Tampa, Florida -- Thursday marks one month since bullying drove Lakeland 12-year-old Rebecca Sedwick to take her own life.
On Wednesday, a group of young professionals in Tampa headed to a school with the idea that bullying is a problem all of us must fight -- not just parents, teachers, and kids.
All over campus at West Tampa's Roland Park K-8 Magnet School you'll see an extra accessory added to the usual uniforms today.
It's a bright orange bracelet, serving as a serious symbol.
Orange-shirted adults handed out the wristbands in the gym. They showed them off on the school's morning show, and they passed them out desk-by-desk in classrooms.
Attorneys from the law firm Quarles & Brady are the Tampa branch of their company's nationwide push to fight bullying.
You can count Kenya Plunkett and Meilyn Solis as their target audience. Kenya says this school-wide Unity Day is the first time she's ever talked about the guilt she feels for not telling an adult her friend was being bullied.
"On a Monday, on my way to tell the guidance counselor, they broke the news... that he committed suicide," she said.
"If we had a Unity Day, I think he would probably still be here."
Meilyn switched schools after brutal bullying. She now watches her mother get bullied, because her English is not good. To her, these small bracelets are a big deal.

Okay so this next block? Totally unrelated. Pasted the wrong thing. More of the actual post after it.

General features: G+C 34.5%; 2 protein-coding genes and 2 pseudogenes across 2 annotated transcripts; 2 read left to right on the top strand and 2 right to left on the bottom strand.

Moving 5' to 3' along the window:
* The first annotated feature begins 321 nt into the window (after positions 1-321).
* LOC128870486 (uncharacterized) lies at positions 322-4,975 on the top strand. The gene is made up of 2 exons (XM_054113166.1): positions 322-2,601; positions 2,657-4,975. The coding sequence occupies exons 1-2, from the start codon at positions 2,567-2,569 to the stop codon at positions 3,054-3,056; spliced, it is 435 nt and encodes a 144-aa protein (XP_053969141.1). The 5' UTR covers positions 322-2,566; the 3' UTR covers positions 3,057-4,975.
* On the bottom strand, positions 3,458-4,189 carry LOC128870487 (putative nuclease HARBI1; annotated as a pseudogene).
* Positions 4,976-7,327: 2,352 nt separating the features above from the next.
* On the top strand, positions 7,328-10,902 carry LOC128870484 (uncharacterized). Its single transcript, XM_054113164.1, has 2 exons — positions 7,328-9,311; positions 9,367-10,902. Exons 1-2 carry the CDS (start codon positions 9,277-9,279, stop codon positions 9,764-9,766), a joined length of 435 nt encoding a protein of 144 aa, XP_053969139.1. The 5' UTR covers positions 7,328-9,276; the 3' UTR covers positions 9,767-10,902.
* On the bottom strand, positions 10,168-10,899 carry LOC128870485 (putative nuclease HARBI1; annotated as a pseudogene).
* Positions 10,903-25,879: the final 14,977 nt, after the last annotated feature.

"It makes me feel good. It makes me want to help kids," she said.
"Because I see someone that's older than me, that has more knowledge than I do, take a stand for what they believe."
So attorneys like Colleen Miller are standing, and sharing a message that could save a life.
"I think the more people that give the children the message, the better off that they will actually internalize it and act upon it," Miller said.
Quarles & Brady gave out hundreds of orange wristbands Wednesday.
Attached to each is a card with simple steps for students to take if they are being bullied, or if they see it happening to someone else.
Grayson Kamm, 10 News